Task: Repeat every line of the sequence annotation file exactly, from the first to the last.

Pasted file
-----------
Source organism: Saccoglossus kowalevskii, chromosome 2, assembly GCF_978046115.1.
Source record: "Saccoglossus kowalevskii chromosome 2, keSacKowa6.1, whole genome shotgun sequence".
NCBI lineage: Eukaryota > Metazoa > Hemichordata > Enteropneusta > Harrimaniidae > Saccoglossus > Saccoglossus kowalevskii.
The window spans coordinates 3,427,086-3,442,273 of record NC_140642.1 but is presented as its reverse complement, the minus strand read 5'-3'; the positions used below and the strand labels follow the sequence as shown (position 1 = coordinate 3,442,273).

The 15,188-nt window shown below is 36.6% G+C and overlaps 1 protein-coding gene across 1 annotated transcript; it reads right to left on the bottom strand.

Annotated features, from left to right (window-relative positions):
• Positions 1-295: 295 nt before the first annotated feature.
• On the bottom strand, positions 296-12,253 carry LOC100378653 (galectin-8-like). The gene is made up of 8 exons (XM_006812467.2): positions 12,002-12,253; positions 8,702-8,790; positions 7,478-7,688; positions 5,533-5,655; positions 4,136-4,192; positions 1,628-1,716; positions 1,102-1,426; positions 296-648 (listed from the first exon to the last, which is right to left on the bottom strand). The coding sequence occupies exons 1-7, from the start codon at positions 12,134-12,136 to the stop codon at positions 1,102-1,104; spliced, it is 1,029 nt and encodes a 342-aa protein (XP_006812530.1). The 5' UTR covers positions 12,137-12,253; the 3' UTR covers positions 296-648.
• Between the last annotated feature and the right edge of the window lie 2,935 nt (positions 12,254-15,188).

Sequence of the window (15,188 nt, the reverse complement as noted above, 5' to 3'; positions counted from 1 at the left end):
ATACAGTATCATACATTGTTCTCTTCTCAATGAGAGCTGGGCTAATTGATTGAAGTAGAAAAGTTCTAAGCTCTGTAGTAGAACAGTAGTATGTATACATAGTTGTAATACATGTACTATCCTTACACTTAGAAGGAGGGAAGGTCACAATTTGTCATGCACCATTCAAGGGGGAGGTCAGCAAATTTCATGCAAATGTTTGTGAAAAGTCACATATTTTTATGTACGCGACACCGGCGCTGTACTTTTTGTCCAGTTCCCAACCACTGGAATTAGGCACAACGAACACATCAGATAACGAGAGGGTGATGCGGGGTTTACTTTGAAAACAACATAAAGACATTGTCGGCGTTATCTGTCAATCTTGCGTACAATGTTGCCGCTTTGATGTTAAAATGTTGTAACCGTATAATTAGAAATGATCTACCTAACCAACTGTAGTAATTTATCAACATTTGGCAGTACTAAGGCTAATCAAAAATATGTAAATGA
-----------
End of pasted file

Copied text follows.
Source organism: Saccoglossus kowalevskii, chromosome 2, assembly GCF_978046115.1.
Source record: "Saccoglossus kowalevskii chromosome 2, keSacKowa6.1, whole genome shotgun sequence".
NCBI lineage: Eukaryota > Metazoa > Hemichordata > Enteropneusta > Harrimaniidae > Saccoglossus > Saccoglossus kowalevskii.
The window spans coordinates 3,427,086-3,442,273 of record NC_140642.1 but is presented as its reverse complement, the minus strand read 5'-3'; the positions used below and the strand labels follow the sequence as shown (position 1 = coordinate 3,442,273).

The 15,188-nt window shown below is 36.6% G+C and overlaps 1 protein-coding gene across 1 annotated transcript; it reads right to left on the bottom strand.

Annotated features, from left to right (window-relative positions):
• Positions 1-295: 295 nt before the first annotated feature.
• On the bottom strand, positions 296-12,253 carry LOC100378653 (galectin-8-like). The gene is made up of 8 exons (XM_006812467.2): positions 12,002-12,253; positions 8,702-8,790; positions 7,478-7,688; positions 5,533-5,655; positions 4,136-4,192; positions 1,628-1,716; positions 1,102-1,426; positions 296-648 (listed from the first exon to the last, which is right to left on the bottom strand). The coding sequence occupies exons 1-7, from the start codon at positions 12,134-12,136 to the stop codon at positions 1,102-1,104; spliced, it is 1,029 nt and encodes a 342-aa protein (XP_006812530.1). The 5' UTR covers positions 12,137-12,253; the 3' UTR covers positions 296-648.
• Between the last annotated feature and the right edge of the window lie 2,935 nt (positions 12,254-15,188).

Sequence of the window (15,188 nt, the reverse complement as noted above, 5' to 3'; positions counted from 1 at the left end):
ATACAGTATCATACATTGTTCTCTTCTCAATGAGAGCTGGGCTAATTGATTGAAGTAGAAAAGTTCTAAGCTCTGTAGTAGAACAGTAGTATGTATACATAGTTGTAATACATGTACTATCCTTACACTTAGAAGGAGGGAAGGTCACAATTTGTCATGCACCATTCAAGGGGGAGGTCAGCAAATTTCATGCAAATGTTTGTGAAAAGTCACATATTTTTATGTACGCGACACCGGCGCTGTACTTTTTGTCCAGTTCCCAACCACTGGAATTAGGCACAACGAACACATCAGATAACGAGAGGGTGATGCGGGGTTTACTTTGAAAACAACATAAAGACATTGTCGGCGTTATCTGTCAATCTTGCGTACAATGTTGCCGCTTTGATGTTAAAATGTTGTAACCGTATAATTAGAAATGATCTACCTAACCAACTGTAGTAATTTATCAACATTTGGCAGTACTAAGGCTAATCAAAAATATGTAAATGA